The question now is, “Can we enhance this [benefit] further in the first-line?” Several studies are underway. For example, there is COSMIC-312 trial, which is looking at cabozantinib in combination with atezolizumab. Then, there is the LEAP study, which is looking at lenvatinib plus pembrolizumab. Other studies are looking at immune checkpoint inhibitors in combination. The CheckMate-9DW trial is examining ipilimumab plus nivolumab in the first-line setting versus sorafenib or lenvatinib. Also, the HIMALAYA trial is looking at durvalumab (Imfinzi) and tremelimumab versus sorafenib; it is a 4-arm study with different dosages. This is becoming quite an area for drug development.

Unfortunately, all these studies are comparing the experimental doublet versus sorafenib or sorafenib and lenvatinib. Even when we have the results of these studies, and they should all read out in the next couple of years, we will unfortunately not learn whether any of these combinations will replace atezolizumab and bevacizumab in the first line.

This is the challenge: All these studies are running in parallel or somewhat in parallel. These are important because when we saw some of the failures with single-agent nivolumab and pembrolizumab, the question was, “Can we enhance the activity of a single-agent PD-1 inhibitor or a single-agent immune checkpoint inhibitor?” The answer goes back to basic science and the understanding of what can enhance that immune milieu in a way that makes it more favorable for recruiting more T-cells or facilitating some of these agents to have that effect at the local level.

Could you discuss the role of VEGF in the first-line treatment landscape?

It turns out that, if you block VEGF, you essentially enhance the activity significantly. Now, whether it's cabozantinib or lenvatinib, both agents actually have anti-VEGF activity. Cabozantinib targets MET in addition to VEGF and others. Lenvatinib hits FGFR in addition to VEGF. These agents are a little different in terms of their reach. Whether these additional hits will enhance the activity further is unknown, as is whether it matters to go beyond VEGF. We assume that the improvement has been primarily because of VEGF. At this point in time, even if those studies turn out to be positive, in order for them to change the landscape, there's quite a burden of proof that is needed to showcase these agents in combination to move beyond atezolizumab and bevacizumab.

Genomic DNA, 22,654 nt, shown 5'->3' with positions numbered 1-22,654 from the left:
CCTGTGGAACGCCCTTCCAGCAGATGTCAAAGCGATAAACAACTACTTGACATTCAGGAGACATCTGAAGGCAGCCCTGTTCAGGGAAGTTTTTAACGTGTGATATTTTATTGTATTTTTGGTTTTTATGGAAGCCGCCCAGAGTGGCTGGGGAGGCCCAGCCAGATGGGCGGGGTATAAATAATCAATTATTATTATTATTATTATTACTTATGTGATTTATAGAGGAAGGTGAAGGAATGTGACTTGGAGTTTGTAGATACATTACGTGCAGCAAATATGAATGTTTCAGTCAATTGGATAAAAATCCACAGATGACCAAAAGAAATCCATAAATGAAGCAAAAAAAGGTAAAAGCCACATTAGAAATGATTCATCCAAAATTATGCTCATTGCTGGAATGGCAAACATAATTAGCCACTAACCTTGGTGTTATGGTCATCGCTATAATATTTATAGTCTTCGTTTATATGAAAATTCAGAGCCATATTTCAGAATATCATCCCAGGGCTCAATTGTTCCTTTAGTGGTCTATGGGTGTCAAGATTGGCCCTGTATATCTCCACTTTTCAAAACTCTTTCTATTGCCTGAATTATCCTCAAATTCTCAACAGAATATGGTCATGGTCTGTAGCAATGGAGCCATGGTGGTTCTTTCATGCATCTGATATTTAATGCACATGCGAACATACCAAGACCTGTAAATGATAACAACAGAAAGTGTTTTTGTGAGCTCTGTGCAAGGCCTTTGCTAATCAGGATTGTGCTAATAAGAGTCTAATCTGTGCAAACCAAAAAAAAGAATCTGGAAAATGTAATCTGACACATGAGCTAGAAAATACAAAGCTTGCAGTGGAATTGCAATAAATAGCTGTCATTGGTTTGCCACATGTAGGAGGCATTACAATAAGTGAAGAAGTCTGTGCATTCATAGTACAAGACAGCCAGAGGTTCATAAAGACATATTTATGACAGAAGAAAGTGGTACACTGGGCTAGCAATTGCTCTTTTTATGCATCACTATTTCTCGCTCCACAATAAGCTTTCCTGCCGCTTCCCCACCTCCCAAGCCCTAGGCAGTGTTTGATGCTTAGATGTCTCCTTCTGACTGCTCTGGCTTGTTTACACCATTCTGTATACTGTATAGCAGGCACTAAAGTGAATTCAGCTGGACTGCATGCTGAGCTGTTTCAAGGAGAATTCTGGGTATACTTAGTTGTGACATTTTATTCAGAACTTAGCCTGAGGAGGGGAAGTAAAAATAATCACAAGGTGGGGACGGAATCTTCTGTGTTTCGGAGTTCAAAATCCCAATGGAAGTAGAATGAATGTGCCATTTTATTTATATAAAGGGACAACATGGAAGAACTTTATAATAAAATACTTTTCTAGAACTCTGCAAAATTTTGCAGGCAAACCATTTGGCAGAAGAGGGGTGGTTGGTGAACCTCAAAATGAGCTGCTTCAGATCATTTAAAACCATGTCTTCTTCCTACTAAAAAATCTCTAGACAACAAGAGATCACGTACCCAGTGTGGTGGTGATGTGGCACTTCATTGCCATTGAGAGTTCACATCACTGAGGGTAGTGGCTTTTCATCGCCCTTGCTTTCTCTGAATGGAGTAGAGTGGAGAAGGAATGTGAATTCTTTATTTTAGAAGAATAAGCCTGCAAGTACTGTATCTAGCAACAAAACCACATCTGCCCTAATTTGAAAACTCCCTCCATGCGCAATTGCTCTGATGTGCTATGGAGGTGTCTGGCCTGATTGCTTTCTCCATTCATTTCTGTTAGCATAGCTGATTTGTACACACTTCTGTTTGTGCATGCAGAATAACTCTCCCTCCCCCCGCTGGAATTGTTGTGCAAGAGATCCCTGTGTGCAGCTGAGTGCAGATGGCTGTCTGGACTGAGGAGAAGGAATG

With immunotherapy, has the focus shifted away from single-agent approaches to dual inhibition?

With the other combinations—ipilimumab plus nivolumab and durvalumab plus tremelimumab—we are asking a different question. Rather than asking the question of VEGF plus X, we are asking the question of dual immune checkpoint inhibitor with a PD-1 inhibitor for of PD-L1 inhibitor plus a CTLA-4 inhibitor. The thought is that doubling up on the immune checkpoint inhibition would further enhance the activity of the singlet. We've seen some data during the 2020 ASCO Virtual Scientific Program with durvalumab and tremelimumab that looked interesting, with a response rate that's approximately 20% to 23%. This is interesting enough, but not incredibly impressive.

Single-agent data with nivolumab and ipilimumab led to an accelerated approval in the second-line setting; [these agents also induced] high response rates. All in all, these studies are telling us that there will probably be more than 1 option for patients with HCC. The question is, “How do we choose one over the other?” Today, our standard is atezolizumab plus bevacizumab in the first-line setting and that has essentially displaced single-agent sorafenib and lenvatinib.

What are some of the second-line treatment approaches that are under investigation?